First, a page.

With all these changes this is no longer an adaptation it is an imitation. This movie shouldn’t even be called Artemis Fowl, it pays barely any homage to the books. It should instead be called “naive adventures of a wide-eyed boy with fun fairy pals.”

Overall…

Overall, this no longer feels like Artemis Fowl just another rehashed Hollywood blockbuster that will probably be collecting dust in a couple of years. They could have made something amazing with the original story, and while I don’t think the film will be awful it definitely won’t live up to what it could have been and it most definitely won’t be an Artemis Fowl adaptation for me, just a whole other film taking inspiration from it.

I don’t believe this will ruin Artemis Fowl, so many just like myself will always love the books. However, for the younger generations that never read the books and see this film, I believe it will ruin the series for them.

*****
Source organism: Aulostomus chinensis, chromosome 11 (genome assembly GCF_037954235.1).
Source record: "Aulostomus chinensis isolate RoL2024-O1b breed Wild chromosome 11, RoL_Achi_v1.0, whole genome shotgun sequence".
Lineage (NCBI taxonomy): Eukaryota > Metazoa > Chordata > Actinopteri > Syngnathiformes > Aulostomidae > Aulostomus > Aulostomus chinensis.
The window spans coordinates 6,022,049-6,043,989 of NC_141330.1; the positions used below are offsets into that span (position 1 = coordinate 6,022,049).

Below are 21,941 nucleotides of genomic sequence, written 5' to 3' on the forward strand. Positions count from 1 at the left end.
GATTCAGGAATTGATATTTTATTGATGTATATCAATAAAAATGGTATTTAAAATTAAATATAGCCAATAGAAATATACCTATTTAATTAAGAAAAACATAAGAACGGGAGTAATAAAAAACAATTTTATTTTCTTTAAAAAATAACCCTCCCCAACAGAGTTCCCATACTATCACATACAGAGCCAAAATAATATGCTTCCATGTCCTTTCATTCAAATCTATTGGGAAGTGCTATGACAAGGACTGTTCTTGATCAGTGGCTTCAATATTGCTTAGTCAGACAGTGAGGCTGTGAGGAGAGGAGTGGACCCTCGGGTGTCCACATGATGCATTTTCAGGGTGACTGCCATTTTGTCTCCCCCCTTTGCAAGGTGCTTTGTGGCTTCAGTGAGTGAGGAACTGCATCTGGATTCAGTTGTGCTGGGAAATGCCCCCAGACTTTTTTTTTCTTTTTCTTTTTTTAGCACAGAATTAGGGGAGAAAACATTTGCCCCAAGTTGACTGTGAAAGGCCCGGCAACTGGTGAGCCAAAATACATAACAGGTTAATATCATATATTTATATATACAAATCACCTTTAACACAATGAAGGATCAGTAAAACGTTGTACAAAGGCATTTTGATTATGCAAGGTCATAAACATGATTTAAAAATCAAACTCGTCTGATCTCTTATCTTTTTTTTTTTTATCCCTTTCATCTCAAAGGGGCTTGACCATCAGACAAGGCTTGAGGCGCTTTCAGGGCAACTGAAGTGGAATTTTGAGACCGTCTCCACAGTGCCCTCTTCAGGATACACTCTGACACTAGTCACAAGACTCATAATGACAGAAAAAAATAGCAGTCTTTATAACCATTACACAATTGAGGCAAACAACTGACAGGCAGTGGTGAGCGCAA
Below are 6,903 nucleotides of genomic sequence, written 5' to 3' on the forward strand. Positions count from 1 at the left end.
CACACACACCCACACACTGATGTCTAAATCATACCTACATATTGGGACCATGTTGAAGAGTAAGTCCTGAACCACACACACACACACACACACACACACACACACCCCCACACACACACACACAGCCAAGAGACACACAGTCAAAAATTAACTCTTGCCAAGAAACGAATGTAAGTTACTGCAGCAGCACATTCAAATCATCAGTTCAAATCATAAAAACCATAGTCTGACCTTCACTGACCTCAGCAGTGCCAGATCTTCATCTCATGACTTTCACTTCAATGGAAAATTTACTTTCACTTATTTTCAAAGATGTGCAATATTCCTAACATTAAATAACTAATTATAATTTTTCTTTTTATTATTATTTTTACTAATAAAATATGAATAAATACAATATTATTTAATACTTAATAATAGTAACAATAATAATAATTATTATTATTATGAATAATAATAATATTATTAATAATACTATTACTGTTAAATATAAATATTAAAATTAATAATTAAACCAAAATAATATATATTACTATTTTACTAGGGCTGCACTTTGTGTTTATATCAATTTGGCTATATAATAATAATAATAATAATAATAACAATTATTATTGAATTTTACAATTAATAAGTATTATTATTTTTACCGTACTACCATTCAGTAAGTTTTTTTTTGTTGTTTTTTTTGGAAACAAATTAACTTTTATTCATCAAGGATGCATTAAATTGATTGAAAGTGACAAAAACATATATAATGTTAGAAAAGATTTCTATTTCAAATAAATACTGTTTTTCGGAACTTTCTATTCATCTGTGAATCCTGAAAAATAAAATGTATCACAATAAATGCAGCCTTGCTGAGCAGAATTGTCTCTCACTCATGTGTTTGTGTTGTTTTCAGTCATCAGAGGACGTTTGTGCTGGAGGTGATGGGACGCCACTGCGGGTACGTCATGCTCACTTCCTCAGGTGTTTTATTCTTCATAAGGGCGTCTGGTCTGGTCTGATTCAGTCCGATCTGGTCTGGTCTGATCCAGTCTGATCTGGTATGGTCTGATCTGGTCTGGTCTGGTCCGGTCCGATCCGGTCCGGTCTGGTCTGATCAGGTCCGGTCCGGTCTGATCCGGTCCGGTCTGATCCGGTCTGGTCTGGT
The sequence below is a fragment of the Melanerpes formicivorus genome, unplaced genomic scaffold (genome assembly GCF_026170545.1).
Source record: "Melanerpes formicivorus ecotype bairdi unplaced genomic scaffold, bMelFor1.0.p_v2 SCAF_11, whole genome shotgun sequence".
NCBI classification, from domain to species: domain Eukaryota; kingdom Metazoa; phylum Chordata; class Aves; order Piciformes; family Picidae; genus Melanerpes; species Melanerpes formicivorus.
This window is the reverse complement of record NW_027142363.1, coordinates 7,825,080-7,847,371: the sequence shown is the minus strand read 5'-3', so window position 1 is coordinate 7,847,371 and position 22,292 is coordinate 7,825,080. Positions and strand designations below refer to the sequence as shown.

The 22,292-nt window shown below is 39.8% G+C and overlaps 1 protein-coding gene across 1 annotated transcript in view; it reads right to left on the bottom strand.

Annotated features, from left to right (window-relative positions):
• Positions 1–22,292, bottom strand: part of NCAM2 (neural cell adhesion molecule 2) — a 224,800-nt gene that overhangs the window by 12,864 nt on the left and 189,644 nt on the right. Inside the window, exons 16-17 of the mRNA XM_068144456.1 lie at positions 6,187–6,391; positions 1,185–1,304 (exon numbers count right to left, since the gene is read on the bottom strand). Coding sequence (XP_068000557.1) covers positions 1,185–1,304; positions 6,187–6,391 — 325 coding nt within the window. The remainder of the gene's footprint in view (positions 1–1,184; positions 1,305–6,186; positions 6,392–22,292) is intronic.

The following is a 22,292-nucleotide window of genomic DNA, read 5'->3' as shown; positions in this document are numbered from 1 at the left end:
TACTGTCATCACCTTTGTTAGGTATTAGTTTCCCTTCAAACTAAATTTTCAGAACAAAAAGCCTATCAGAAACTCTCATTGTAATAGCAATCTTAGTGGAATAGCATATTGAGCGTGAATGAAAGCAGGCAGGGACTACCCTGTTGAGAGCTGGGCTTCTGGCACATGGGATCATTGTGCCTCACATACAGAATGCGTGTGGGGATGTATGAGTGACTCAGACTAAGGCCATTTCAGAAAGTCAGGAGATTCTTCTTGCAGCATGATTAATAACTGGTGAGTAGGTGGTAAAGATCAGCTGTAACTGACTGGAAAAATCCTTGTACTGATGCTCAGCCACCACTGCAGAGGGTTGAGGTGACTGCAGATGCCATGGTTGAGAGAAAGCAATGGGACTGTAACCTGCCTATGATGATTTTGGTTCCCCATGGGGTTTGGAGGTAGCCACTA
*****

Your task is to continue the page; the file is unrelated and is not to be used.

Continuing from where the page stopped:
Links to other articles about the matter:

Showbiz cheat sheet: Artemis Fowl trailer leaves fans unhappy

The Guardian: Evil or Genuis, what has Disney done to Artemis Fowl

Screen Rant: Disney’s Artemis Fowl Movie is facing Fan Backlash, here’s why

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Alexia J. Barrett

I am a Creative Writer, Indie Author, Podcast Host, and Development Researcher. I’m also an aspiring filmmaker and I’m working towards becoming a self-shooting Producer and Director.